C++ Smart Pointers

Published in category Programming
on Christian Mayer's Weblog.

It’s been awhile since my last blog post. It’s also been awhile since I last programmed C++. But recently I’m doing C++ again. I also bought a book about C++. My long-term plan is to rewrite all tools in C++. But only the most used ones.

I like how fast native code and how stable the C++ language is. It feels good. We also got new language standards since my last use of C++. C++11, C++14 and C++17. Upcoming C++ standards every 3 years. This motivates my to rewrite my tools using C++.

I currently rewriting the Wallet project using C++. Back then I created this project to learn Ruby. The Ruby project will remain. The C++ Wallet project will be a separate Git repository.

I want to use best practice and the latest standard C++17. Therefore I learned that raw pointers are no longer welcome. This is fine. Get rid of raw pointers seems like a good idea. You can do everything like the same way using smart pointers.

Old APIs

Some old APIs need Raw Pointers. In the following example the f() function is legacy.

class Widget;

void f(const Widget*);

So the legacy call would look like this:

const Widget* wp = new Widget();
delete wp;

With smart pointers this is now:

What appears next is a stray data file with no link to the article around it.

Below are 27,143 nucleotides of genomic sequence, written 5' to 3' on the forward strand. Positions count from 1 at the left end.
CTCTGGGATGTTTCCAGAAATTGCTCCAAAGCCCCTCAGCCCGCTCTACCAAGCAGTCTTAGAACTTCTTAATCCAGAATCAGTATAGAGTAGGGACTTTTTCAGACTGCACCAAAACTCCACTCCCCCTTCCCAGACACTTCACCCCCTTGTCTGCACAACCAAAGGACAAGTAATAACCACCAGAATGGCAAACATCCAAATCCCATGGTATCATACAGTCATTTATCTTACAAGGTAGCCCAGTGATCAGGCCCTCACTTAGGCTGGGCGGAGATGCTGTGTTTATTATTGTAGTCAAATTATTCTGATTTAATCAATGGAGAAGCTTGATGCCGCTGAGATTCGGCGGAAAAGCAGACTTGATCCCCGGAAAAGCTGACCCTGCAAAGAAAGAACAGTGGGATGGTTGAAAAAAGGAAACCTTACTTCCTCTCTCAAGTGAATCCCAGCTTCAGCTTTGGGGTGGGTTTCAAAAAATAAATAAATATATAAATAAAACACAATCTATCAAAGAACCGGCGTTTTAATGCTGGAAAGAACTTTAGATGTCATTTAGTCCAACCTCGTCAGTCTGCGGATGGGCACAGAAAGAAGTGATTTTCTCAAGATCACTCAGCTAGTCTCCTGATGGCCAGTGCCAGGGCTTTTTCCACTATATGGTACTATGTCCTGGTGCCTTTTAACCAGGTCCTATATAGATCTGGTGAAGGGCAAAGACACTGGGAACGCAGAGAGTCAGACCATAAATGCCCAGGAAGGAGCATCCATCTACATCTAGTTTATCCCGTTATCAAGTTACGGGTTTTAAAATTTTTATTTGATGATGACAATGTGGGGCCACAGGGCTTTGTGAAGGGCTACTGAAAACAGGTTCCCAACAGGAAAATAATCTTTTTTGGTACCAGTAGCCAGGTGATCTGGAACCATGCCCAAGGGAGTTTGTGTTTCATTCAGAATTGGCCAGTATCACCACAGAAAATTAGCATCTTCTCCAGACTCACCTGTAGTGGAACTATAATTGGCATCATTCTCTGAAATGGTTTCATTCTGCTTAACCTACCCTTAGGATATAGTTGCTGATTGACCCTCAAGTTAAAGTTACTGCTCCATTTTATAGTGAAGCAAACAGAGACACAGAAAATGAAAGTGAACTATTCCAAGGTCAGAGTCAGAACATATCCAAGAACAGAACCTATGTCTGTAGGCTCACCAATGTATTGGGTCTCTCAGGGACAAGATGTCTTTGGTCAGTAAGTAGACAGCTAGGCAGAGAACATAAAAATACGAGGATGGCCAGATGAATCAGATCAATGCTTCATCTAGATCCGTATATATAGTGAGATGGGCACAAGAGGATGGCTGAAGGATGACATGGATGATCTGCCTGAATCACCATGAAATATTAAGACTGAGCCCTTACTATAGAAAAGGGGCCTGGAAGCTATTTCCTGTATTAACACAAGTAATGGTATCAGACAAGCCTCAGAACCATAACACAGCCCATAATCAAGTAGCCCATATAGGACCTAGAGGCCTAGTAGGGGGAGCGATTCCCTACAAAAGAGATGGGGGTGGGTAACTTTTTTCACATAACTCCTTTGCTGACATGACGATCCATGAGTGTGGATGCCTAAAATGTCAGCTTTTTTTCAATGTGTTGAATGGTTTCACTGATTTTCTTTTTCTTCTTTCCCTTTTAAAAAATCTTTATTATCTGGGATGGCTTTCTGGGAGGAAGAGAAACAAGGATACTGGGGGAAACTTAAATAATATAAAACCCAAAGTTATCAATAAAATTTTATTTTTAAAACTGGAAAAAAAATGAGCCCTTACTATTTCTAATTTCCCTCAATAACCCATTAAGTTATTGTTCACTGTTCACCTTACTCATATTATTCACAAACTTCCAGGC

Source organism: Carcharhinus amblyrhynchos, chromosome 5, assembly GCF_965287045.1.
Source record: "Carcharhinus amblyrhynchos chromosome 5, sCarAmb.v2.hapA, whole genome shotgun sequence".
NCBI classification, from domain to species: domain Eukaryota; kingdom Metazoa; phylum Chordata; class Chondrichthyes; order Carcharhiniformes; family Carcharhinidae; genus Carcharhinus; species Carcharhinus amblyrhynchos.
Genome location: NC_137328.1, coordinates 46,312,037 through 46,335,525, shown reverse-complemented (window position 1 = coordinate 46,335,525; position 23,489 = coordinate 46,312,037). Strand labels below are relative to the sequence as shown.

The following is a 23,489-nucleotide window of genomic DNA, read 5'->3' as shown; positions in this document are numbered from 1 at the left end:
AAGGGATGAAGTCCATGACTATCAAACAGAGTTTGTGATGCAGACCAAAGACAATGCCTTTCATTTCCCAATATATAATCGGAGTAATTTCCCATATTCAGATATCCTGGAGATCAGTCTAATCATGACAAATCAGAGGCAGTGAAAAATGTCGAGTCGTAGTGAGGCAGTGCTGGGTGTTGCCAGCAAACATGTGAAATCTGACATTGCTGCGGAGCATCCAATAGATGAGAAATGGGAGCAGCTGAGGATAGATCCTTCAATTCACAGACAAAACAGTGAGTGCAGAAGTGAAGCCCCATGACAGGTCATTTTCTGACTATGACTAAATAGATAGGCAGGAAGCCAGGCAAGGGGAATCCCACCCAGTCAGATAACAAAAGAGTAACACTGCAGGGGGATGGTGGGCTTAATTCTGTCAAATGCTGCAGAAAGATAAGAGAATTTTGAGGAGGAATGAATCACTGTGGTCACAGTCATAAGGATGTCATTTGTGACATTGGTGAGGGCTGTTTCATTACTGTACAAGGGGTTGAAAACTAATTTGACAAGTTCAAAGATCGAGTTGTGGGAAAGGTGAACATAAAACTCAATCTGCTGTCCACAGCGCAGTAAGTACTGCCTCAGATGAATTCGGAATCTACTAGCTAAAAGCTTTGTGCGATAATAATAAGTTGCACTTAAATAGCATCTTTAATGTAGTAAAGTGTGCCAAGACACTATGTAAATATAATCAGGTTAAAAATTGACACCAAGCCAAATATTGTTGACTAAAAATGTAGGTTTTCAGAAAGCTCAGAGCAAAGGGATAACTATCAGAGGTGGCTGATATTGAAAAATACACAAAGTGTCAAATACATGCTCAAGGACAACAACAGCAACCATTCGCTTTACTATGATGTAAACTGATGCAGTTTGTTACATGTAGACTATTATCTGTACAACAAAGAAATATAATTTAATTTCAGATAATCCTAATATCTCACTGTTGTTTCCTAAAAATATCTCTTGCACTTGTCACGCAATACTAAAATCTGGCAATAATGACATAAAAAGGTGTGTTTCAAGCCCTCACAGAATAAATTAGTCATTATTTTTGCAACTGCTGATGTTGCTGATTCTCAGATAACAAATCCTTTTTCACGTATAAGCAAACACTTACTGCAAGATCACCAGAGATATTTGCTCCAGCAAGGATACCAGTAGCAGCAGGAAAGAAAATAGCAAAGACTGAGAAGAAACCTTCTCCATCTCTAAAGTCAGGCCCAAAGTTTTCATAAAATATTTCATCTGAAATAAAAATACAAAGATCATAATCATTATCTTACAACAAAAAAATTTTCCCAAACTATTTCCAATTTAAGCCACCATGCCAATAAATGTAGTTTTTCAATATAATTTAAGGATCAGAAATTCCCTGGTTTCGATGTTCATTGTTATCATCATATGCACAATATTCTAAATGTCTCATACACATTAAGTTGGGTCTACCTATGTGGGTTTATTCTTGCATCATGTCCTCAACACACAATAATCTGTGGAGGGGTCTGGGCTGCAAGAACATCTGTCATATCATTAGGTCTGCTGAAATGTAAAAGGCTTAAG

#include <memory>   // for std::unique_ptr
                    // and std::make_unique()
auto wp = std::make_unique<Widget>();
// no 'delete' needed here anymore

Especially when you do not use wp after the f() call the C++11 code can also look like:

#include <memory>   // same as above
auto wp = std::make_unique<Widget>();   // same

This will release the ownership of the managed object. But it could lead to a memory leak since release() will not call the destructor of Widget. Therefore would I recommend not using release() in this case.

The use case of release() is useful when you have legacy code like this:

f(new Widget());

The new created Widget object is not managed on the caller level. So f() should be responsible to free the Widget. The corresponding C++11 code is the same as above.

#include <memory>
auto wp = std::make_unique<Widget>();

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About the Author

Christian is a professional software developer living in Vienna, Austria. He loves coffee and is strongly addicted to music. In his spare time he writes open source software. He is known for developing automatic data processing systems for Debian Linux.